Camber Expert Carbon 29: Out Of The Box: by Grannygear

In 2010 I was able to spend a brief time on the trail aboard a Specialized Camber 29″er and came away intrigued. It ended up being my favorite bike of the weekend, not just for its performance, but for what it represented. It was set squarely between the race focused Epic 29″er and the med/heavy trail bike Stumpjumper FSR. It lacked the Mini Brain rear shock and had no tapered head tube and it was priced less than the typical Epic or Stumpy, but it promised to be an all-a-rounder full suspension 29″er and there was not a lot of that in the market right at the time.

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Since then, 2011 saw the rise of what I call the ‘Everybike’ 29″er full suspension bike. If you could buy just one 29″er full suspension bike and it needed to be pretty good at nearly everything, the Everybike is it. The Everybike needs to pedal well, have enough travel and a slacker approach to run difficult trails at speed, and, to keep weight low-ish, the best Everybikes will likely be carbon, although that is really a cost vs. weight/performance thing more than a deal killer. 2012 models like the Yeti SB95 and the Ibis Ripley come to mind right away. They are greater than the typical 100mm of travel (120mm in this case), but still in a package that works for the typical cross country application and not an attempt to be an all mountain 29″er. The Salsa Horsethief is another bike that fits there as well as the Trek/Fisher Rumblefish and the Tomac Diplomat, although they (and the Yeti) will be tipping the scale to the heavy end compared to a carbon bike.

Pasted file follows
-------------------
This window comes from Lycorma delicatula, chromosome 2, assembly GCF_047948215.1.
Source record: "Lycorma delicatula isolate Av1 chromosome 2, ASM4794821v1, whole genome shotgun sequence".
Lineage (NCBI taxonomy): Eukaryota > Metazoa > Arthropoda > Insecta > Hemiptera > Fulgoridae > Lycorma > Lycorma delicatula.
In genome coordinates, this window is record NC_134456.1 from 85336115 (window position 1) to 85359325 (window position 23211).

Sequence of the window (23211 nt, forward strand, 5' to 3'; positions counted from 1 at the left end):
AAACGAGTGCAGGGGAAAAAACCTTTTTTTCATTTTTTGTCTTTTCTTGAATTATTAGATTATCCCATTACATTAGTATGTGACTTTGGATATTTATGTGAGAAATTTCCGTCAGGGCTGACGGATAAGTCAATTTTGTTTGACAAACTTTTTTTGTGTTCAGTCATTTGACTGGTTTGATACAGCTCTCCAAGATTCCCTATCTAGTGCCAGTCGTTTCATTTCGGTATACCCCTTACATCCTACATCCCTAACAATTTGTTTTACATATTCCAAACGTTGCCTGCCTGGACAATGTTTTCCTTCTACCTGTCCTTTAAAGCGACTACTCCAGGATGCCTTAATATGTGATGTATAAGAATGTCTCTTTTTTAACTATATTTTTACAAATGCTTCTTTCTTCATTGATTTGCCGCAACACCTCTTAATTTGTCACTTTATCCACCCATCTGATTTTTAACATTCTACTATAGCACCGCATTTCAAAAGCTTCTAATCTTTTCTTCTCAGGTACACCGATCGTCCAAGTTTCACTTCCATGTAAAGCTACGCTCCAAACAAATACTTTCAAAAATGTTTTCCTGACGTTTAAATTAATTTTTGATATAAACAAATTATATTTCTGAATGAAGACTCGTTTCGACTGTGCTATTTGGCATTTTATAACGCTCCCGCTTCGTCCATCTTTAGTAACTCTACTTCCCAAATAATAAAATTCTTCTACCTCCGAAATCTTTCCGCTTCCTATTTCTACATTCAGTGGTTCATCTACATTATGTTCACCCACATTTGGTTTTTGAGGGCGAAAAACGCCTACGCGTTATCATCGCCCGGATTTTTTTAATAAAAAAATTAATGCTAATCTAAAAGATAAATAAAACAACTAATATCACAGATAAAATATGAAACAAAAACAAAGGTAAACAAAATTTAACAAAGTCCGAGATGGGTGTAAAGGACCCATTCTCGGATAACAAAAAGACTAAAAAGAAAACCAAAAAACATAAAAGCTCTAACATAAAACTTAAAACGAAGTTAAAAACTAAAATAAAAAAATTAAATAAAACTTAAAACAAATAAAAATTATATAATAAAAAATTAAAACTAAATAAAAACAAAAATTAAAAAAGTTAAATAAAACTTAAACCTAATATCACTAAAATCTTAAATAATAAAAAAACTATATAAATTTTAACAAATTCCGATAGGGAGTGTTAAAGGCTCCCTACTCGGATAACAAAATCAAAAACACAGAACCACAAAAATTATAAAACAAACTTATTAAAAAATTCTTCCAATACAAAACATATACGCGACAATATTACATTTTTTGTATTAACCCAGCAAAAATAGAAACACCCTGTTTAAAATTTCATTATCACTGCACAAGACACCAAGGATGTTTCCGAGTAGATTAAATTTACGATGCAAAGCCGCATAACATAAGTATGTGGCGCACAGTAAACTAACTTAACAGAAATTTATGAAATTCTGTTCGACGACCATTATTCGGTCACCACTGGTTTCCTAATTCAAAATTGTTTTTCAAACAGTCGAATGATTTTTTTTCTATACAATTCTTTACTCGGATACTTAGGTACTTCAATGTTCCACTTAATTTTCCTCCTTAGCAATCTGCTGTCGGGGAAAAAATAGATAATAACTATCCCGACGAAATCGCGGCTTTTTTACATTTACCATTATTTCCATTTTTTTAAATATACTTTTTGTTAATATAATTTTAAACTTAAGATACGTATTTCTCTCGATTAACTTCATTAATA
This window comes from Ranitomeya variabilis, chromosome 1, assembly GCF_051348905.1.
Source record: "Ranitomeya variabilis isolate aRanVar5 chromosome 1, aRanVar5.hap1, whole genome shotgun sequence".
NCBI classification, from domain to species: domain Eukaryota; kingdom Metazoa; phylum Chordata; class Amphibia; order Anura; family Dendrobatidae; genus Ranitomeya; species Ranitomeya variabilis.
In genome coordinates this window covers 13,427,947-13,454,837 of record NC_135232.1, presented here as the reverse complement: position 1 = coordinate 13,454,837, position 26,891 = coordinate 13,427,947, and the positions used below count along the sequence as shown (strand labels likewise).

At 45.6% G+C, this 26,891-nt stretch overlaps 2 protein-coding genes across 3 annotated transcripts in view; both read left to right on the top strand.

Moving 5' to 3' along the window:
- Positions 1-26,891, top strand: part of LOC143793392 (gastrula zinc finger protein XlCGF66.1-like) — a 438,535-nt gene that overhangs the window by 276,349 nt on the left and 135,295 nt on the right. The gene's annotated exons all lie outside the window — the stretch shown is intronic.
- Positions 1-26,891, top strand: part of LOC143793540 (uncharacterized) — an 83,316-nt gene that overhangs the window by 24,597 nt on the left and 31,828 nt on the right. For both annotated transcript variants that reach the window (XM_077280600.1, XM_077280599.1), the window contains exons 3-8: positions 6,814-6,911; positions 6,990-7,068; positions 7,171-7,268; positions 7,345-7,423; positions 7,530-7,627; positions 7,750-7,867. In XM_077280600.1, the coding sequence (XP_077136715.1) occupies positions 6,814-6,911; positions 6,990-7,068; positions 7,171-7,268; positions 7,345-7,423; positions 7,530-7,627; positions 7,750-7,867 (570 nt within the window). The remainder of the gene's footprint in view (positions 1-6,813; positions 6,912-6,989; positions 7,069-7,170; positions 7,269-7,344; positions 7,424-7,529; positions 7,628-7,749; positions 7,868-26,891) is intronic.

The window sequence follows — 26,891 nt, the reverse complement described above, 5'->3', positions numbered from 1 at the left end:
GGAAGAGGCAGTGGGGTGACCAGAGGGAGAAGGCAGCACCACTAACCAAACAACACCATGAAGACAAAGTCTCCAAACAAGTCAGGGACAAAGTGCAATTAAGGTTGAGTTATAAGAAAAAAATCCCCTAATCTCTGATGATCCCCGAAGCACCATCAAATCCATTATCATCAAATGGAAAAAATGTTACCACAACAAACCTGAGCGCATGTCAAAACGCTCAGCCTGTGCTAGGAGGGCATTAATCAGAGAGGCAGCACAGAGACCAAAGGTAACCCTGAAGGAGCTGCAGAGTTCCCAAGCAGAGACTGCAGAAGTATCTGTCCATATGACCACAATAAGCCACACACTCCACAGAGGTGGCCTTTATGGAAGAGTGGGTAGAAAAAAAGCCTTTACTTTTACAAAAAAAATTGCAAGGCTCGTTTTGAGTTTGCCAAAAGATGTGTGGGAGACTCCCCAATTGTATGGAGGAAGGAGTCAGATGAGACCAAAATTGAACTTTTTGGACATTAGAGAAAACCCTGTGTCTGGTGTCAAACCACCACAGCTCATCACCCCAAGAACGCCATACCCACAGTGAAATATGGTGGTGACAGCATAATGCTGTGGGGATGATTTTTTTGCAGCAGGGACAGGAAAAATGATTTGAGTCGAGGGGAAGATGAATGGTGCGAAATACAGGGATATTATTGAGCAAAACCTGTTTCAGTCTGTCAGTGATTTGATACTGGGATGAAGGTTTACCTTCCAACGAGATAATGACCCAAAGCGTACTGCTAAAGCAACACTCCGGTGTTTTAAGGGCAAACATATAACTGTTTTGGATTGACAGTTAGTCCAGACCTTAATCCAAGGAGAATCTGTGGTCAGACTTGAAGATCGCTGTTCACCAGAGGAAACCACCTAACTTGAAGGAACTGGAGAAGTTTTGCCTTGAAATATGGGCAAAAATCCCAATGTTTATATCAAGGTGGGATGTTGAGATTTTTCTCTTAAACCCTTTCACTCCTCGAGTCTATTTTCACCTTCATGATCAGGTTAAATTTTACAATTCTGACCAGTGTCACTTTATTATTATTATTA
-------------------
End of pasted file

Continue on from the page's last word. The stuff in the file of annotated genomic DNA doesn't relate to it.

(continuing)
This is great news for the average Joe (and Jill) out there looking for a 29″er full suspension bike. This type of bike is exactly what a HUUUUGE section of the 29″er riding, pie chart statistic is made for….ride it with your buddies during the week (the ones with the 5-6” travel 26″ers) and then do an Epic trail ride on Sat to get ready for the team 12 hour race next weekend.

Specialized has their answer to the Everybike 29″er full suspension bike, and that is the Camber, but the 2012 Cambers are quite a bit further along the evolutionary trail compared to the one I rode in 2010. I had a chance to try a Camber Evo (not a US model) in France during a recent product launch there and I was quite impressed with the bike over that brief ride. So, when talk turned to what bikes that we might focus on coming into 2012 for review, this was one of the bikes I put at the top of the request list and here it is.

camber 2The Camber Expert Carbon 29 I have to sample is priced at $5100.00. Now, when you consider that the Camber Pro 29 is $8300.00, it is obvious that the Camber is not a budget model exclusively, something that I saw it as in 2010. As well, the Expert model is part carbon with a Fact 9M main frame (I call it a ‘half-caff’ approach…apologies to Starbucks) and an M5 aluminum rear triangle. I see this as a two part deal…save some money on manufacturing and put the carbon where it will make the most difference. My take, anyway.